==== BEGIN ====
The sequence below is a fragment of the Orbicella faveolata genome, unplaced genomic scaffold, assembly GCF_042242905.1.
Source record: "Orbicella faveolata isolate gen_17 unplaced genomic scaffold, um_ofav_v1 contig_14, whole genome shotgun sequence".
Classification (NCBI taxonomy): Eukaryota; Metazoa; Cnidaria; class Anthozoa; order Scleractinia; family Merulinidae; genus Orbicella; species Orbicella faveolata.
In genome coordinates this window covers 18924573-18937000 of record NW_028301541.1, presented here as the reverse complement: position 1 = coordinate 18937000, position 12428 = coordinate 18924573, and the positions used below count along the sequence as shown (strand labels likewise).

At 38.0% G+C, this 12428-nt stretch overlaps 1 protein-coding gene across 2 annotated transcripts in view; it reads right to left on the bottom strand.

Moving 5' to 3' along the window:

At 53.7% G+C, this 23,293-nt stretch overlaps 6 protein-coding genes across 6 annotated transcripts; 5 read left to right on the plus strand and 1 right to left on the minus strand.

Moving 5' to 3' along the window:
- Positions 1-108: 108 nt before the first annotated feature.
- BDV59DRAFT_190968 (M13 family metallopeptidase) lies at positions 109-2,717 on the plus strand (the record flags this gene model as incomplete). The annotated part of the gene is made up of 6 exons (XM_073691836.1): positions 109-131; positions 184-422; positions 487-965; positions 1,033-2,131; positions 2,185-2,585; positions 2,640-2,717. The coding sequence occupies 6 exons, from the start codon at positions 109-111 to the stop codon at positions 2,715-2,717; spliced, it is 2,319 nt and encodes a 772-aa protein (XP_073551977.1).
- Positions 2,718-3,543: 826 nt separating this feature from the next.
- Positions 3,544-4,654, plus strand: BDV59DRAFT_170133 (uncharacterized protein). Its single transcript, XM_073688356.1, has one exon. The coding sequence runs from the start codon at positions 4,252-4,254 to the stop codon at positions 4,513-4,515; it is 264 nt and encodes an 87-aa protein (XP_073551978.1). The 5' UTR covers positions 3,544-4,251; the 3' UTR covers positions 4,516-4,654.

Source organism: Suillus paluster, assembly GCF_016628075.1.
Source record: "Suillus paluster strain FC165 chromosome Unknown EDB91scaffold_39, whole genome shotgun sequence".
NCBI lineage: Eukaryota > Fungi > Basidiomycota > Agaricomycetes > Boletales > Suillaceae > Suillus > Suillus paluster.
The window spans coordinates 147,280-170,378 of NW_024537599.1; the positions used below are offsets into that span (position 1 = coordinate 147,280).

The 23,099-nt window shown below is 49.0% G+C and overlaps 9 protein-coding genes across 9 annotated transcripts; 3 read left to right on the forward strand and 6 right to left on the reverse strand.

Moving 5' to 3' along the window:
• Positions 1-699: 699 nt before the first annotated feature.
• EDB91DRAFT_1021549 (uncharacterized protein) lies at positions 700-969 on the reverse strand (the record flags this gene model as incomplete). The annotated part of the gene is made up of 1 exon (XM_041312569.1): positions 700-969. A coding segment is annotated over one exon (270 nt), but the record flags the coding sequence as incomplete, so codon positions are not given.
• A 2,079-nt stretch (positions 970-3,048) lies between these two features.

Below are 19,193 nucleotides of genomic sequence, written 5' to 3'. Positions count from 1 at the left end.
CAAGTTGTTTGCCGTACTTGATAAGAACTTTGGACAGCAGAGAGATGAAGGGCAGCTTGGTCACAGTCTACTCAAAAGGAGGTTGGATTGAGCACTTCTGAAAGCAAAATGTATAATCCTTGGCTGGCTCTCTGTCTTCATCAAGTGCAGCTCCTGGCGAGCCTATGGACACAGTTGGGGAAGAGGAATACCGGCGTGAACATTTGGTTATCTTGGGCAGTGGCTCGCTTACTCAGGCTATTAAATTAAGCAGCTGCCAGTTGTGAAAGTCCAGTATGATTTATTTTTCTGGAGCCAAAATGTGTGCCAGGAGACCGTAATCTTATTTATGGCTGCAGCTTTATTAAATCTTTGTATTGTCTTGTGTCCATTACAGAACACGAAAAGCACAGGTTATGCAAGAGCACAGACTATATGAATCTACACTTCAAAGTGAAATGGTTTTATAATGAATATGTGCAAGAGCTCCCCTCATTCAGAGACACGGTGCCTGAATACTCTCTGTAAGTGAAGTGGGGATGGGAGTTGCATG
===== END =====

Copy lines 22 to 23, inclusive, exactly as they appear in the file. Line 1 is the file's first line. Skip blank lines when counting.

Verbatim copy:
Below are 19,193 nucleotides of genomic sequence, written 5' to 3'. Positions count from 1 at the left end.
CAAGTTGTTTGCCGTACTTGATAAGAACTTTGGACAGCAGAGAGATGAAGGGCAGCTTGGTCACAGTCTACTCAAAAGGAGGTTGGATTGAGCACTTCTGAAAGCAAAATGTATAATCCTTGGCTGGCTCTCTGTCTTCATCAAGTGCAGCTCCTGGCGAGCCTATGGACACAGTTGGGGAAGAGGAATACCGGCGTGAACATTTGGTTATCTTGGGCAGTGGCTCGCTTACTCAGGCTATTAAATTAAGCAGCTGCCAGTTGTGAAAGTCCAGTATGATTTATTTTTCTGGAGCCAAAATGTGTGCCAGGAGACCGTAATCTTATTTATGGCTGCAGCTTTATTAAATCTTTGTATTGTCTTGTGTCCATTACAGAACACGAAAAGCACAGGTTATGCAAGAGCACAGACTATATGAATCTACACTTCAAAGTGAAATGGTTTTATAATGAATATGTGCAAGAGCTCCCCTCATTCAGAGACACGGTGCCTGAATACTCTCTGTAAGTGAAGTGGGGATGGGAGTTGCATG